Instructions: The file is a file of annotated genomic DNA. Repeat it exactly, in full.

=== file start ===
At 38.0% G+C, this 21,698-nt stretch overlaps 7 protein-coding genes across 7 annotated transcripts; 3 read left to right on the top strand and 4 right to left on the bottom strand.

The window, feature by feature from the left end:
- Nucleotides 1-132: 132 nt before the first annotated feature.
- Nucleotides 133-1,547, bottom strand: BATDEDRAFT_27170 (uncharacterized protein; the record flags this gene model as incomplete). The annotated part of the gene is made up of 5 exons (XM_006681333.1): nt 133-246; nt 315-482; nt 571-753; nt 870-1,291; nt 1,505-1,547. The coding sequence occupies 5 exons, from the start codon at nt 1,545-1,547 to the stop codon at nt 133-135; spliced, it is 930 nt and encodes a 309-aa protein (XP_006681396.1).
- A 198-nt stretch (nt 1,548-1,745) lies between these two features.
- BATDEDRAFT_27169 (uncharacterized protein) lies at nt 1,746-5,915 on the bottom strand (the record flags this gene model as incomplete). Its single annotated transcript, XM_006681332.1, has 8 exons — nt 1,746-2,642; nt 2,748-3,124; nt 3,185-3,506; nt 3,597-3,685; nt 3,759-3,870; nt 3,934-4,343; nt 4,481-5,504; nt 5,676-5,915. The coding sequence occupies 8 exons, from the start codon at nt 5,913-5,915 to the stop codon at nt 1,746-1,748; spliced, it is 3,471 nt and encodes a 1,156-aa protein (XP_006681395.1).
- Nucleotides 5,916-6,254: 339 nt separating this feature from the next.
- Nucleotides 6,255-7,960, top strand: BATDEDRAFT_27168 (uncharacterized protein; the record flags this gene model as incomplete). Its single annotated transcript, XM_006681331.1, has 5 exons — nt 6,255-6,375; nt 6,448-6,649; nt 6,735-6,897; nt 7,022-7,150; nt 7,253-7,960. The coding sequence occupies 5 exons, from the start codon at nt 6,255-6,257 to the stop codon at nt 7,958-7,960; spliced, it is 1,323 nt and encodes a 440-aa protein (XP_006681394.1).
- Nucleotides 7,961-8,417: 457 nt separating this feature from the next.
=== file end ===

At 38.0% G+C, this 21,698-nt stretch overlaps 7 protein-coding genes across 7 annotated transcripts; 3 read left to right on the top strand and 4 right to left on the bottom strand.

The window, feature by feature from the left end:
- Nucleotides 1-132: 132 nt before the first annotated feature.
- Nucleotides 133-1,547, bottom strand: BATDEDRAFT_27170 (uncharacterized protein; the record flags this gene model as incomplete). The annotated part of the gene is made up of 5 exons (XM_006681333.1): nt 133-246; nt 315-482; nt 571-753; nt 870-1,291; nt 1,505-1,547. The coding sequence occupies 5 exons, from the start codon at nt 1,545-1,547 to the stop codon at nt 133-135; spliced, it is 930 nt and encodes a 309-aa protein (XP_006681396.1).
- A 198-nt stretch (nt 1,548-1,745) lies between these two features.
- BATDEDRAFT_27169 (uncharacterized protein) lies at nt 1,746-5,915 on the bottom strand (the record flags this gene model as incomplete). Its single annotated transcript, XM_006681332.1, has 8 exons — nt 1,746-2,642; nt 2,748-3,124; nt 3,185-3,506; nt 3,597-3,685; nt 3,759-3,870; nt 3,934-4,343; nt 4,481-5,504; nt 5,676-5,915. The coding sequence occupies 8 exons, from the start codon at nt 5,913-5,915 to the stop codon at nt 1,746-1,748; spliced, it is 3,471 nt and encodes a 1,156-aa protein (XP_006681395.1).
- Nucleotides 5,916-6,254: 339 nt separating this feature from the next.
- Nucleotides 6,255-7,960, top strand: BATDEDRAFT_27168 (uncharacterized protein; the record flags this gene model as incomplete). Its single annotated transcript, XM_006681331.1, has 5 exons — nt 6,255-6,375; nt 6,448-6,649; nt 6,735-6,897; nt 7,022-7,150; nt 7,253-7,960. The coding sequence occupies 5 exons, from the start codon at nt 6,255-6,257 to the stop codon at nt 7,958-7,960; spliced, it is 1,323 nt and encodes a 440-aa protein (XP_006681394.1).
- Nucleotides 7,961-8,417: 457 nt separating this feature from the next.